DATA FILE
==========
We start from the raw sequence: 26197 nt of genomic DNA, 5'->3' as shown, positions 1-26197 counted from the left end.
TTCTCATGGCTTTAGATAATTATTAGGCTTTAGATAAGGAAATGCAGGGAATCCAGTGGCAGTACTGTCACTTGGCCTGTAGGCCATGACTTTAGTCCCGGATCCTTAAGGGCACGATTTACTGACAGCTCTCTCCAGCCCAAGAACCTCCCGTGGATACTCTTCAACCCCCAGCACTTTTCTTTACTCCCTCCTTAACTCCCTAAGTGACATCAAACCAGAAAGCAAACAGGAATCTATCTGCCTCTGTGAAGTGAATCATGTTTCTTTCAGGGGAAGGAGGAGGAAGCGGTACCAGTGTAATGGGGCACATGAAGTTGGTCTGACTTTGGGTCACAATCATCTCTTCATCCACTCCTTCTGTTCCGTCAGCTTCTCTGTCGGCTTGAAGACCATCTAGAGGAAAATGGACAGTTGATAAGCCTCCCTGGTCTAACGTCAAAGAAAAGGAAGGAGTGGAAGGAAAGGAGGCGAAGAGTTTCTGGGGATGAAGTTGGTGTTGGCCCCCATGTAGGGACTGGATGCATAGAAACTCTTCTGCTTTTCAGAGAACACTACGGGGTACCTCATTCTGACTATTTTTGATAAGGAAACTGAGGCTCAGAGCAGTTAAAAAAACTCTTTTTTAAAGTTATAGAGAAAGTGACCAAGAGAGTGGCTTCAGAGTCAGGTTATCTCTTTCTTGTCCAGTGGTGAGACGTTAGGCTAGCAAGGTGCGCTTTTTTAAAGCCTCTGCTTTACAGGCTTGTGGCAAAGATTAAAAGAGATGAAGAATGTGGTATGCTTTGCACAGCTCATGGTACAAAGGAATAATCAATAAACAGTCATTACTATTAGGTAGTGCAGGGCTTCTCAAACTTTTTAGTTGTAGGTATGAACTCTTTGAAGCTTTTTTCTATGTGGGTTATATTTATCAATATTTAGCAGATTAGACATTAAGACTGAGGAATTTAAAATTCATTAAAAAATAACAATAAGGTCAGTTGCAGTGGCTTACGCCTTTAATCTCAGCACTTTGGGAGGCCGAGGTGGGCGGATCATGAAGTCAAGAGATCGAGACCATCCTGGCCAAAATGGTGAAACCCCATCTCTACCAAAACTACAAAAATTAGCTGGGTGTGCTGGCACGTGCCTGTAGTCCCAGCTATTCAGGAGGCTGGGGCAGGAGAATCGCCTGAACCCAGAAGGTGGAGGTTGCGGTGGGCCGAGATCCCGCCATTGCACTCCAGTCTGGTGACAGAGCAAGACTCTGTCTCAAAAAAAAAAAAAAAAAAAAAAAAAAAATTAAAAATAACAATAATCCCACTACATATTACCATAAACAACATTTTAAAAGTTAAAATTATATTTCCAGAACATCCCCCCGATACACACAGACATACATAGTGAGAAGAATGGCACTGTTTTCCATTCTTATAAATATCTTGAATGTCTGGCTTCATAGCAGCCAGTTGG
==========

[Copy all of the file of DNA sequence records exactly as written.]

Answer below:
We start from the raw sequence: 26197 nt of genomic DNA, 5'->3' as shown, positions 1-26197 counted from the left end.
TTCTCATGGCTTTAGATAATTATTAGGCTTTAGATAAGGAAATGCAGGGAATCCAGTGGCAGTACTGTCACTTGGCCTGTAGGCCATGACTTTAGTCCCGGATCCTTAAGGGCACGATTTACTGACAGCTCTCTCCAGCCCAAGAACCTCCCGTGGATACTCTTCAACCCCCAGCACTTTTCTTTACTCCCTCCTTAACTCCCTAAGTGACATCAAACCAGAAAGCAAACAGGAATCTATCTGCCTCTGTGAAGTGAATCATGTTTCTTTCAGGGGAAGGAGGAGGAAGCGGTACCAGTGTAATGGGGCACATGAAGTTGGTCTGACTTTGGGTCACAATCATCTCTTCATCCACTCCTTCTGTTCCGTCAGCTTCTCTGTCGGCTTGAAGACCATCTAGAGGAAAATGGACAGTTGATAAGCCTCCCTGGTCTAACGTCAAAGAAAAGGAAGGAGTGGAAGGAAAGGAGGCGAAGAGTTTCTGGGGATGAAGTTGGTGTTGGCCCCCATGTAGGGACTGGATGCATAGAAACTCTTCTGCTTTTCAGAGAACACTACGGGGTACCTCATTCTGACTATTTTTGATAAGGAAACTGAGGCTCAGAGCAGTTAAAAAAACTCTTTTTTAAAGTTATAGAGAAAGTGACCAAGAGAGTGGCTTCAGAGTCAGGTTATCTCTTTCTTGTCCAGTGGTGAGACGTTAGGCTAGCAAGGTGCGCTTTTTTAAAGCCTCTGCTTTACAGGCTTGTGGCAAAGATTAAAAGAGATGAAGAATGTGGTATGCTTTGCACAGCTCATGGTACAAAGGAATAATCAATAAACAGTCATTACTATTAGGTAGTGCAGGGCTTCTCAAACTTTTTAGTTGTAGGTATGAACTCTTTGAAGCTTTTTTCTATGTGGGTTATATTTATCAATATTTAGCAGATTAGACATTAAGACTGAGGAATTTAAAATTCATTAAAAAATAACAATAAGGTCAGTTGCAGTGGCTTACGCCTTTAATCTCAGCACTTTGGGAGGCCGAGGTGGGCGGATCATGAAGTCAAGAGATCGAGACCATCCTGGCCAAAATGGTGAAACCCCATCTCTACCAAAACTACAAAAATTAGCTGGGTGTGCTGGCACGTGCCTGTAGTCCCAGCTATTCAGGAGGCTGGGGCAGGAGAATCGCCTGAACCCAGAAGGTGGAGGTTGCGGTGGGCCGAGATCCCGCCATTGCACTCCAGTCTGGTGACAGAGCAAGACTCTGTCTCAAAAAAAAAAAAAAAAAAAAAAAAAAAATTAAAAATAACAATAATCCCACTACATATTACCATAAACAACATTTTAAAAGTTAAAATTATATTTCCAGAACATCCCCCCGATACACACAGACATACATAGTGAGAAGAATGGCACTGTTTTCCATTCTTATAAATATCTTGAATGTCTGGCTTCATAGCAGCCAGTTGG